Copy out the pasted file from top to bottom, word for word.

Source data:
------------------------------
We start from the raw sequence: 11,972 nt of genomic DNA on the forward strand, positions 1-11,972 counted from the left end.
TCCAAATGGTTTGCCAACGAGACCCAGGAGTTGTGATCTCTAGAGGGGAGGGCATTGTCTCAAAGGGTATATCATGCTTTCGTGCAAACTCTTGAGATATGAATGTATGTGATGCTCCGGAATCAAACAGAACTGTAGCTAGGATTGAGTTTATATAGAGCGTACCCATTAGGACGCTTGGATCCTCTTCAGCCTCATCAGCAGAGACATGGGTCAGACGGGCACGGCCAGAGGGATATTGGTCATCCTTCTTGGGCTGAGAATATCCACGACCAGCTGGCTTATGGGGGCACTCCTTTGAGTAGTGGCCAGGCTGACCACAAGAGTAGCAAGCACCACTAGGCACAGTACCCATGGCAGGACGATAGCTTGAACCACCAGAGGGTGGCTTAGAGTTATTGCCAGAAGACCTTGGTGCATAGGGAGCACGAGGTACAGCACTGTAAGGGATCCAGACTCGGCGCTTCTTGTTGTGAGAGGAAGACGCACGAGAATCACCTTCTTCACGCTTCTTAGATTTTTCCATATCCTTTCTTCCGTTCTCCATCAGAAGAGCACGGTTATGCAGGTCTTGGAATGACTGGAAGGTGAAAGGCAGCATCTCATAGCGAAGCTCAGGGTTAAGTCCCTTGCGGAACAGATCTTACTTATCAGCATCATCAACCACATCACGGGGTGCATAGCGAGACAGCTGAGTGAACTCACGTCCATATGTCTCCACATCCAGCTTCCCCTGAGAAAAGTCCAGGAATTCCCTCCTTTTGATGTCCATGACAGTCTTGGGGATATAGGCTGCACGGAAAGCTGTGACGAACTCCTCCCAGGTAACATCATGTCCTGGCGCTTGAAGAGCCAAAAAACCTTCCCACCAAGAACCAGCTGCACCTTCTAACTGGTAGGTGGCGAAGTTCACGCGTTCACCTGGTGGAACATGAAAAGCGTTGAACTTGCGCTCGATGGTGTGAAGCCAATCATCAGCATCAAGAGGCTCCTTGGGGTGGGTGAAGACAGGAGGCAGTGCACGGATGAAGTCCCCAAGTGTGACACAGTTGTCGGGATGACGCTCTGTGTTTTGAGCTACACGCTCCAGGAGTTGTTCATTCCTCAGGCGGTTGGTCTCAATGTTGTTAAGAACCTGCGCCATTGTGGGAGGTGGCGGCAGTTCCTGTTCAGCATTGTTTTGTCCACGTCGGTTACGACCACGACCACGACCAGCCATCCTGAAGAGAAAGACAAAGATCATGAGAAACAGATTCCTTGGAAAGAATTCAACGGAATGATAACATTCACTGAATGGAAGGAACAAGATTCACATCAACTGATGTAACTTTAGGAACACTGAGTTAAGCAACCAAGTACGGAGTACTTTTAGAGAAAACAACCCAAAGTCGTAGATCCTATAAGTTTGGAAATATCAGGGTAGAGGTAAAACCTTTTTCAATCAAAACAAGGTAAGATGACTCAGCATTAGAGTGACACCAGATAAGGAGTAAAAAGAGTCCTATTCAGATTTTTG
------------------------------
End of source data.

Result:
We start from the raw sequence: 11,972 nt of genomic DNA on the forward strand, positions 1-11,972 counted from the left end.
TCCAAATGGTTTGCCAACGAGACCCAGGAGTTGTGATCTCTAGAGGGGAGGGCATTGTCTCAAAGGGTATATCATGCTTTCGTGCAAACTCTTGAGATATGAATGTATGTGATGCTCCGGAATCAAACAGAACTGTAGCTAGGATTGAGTTTATATAGAGCGTACCCATTAGGACGCTTGGATCCTCTTCAGCCTCATCAGCAGAGACATGGGTCAGACGGGCACGGCCAGAGGGATATTGGTCATCCTTCTTGGGCTGAGAATATCCACGACCAGCTGGCTTATGGGGGCACTCCTTTGAGTAGTGGCCAGGCTGACCACAAGAGTAGCAAGCACCACTAGGCACAGTACCCATGGCAGGACGATAGCTTGAACCACCAGAGGGTGGCTTAGAGTTATTGCCAGAAGACCTTGGTGCATAGGGAGCACGAGGTACAGCACTGTAAGGGATCCAGACTCGGCGCTTCTTGTTGTGAGAGGAAGACGCACGAGAATCACCTTCTTCACGCTTCTTAGATTTTTCCATATCCTTTCTTCCGTTCTCCATCAGAAGAGCACGGTTATGCAGGTCTTGGAATGACTGGAAGGTGAAAGGCAGCATCTCATAGCGAAGCTCAGGGTTAAGTCCCTTGCGGAACAGATCTTACTTATCAGCATCATCAACCACATCACGGGGTGCATAGCGAGACAGCTGAGTGAACTCACGTCCATATGTCTCCACATCCAGCTTCCCCTGAGAAAAGTCCAGGAATTCCCTCCTTTTGATGTCCATGACAGTCTTGGGGATATAGGCTGCACGGAAAGCTGTGACGAACTCCTCCCAGGTAACATCATGTCCTGGCGCTTGAAGAGCCAAAAAACCTTCCCACCAAGAACCAGCTGCACCTTCTAACTGGTAGGTGGCGAAGTTCACGCGTTCACCTGGTGGAACATGAAAAGCGTTGAACTTGCGCTCGATGGTGTGAAGCCAATCATCAGCATCAAGAGGCTCCTTGGGGTGGGTGAAGACAGGAGGCAGTGCACGGATGAAGTCCCCAAGTGTGACACAGTTGTCGGGATGACGCTCTGTGTTTTGAGCTACACGCTCCAGGAGTTGTTCATTCCTCAGGCGGTTGGTCTCAATGTTGTTAAGAACCTGCGCCATTGTGGGAGGTGGCGGCAGTTCCTGTTCAGCATTGTTTTGTCCACGTCGGTTACGACCACGACCACGACCAGCCATCCTGAAGAGAAAGACAAAGATCATGAGAAACAGATTCCTTGGAAAGAATTCAACGGAATGATAACATTCACTGAATGGAAGGAACAAGATTCACATCAACTGATGTAACTTTAGGAACACTGAGTTAAGCAACCAAGTACGGAGTACTTTTAGAGAAAACAACCCAAAGTCGTAGATCCTATAAGTTTGGAAATATCAGGGTAGAGGTAAAACCTTTTTCAATCAAAACAAGGTAAGATGACTCAGCATTAGAGTGACACCAGATAAGGAGTAAAAAGAGTCCTATTCAGATTTTTG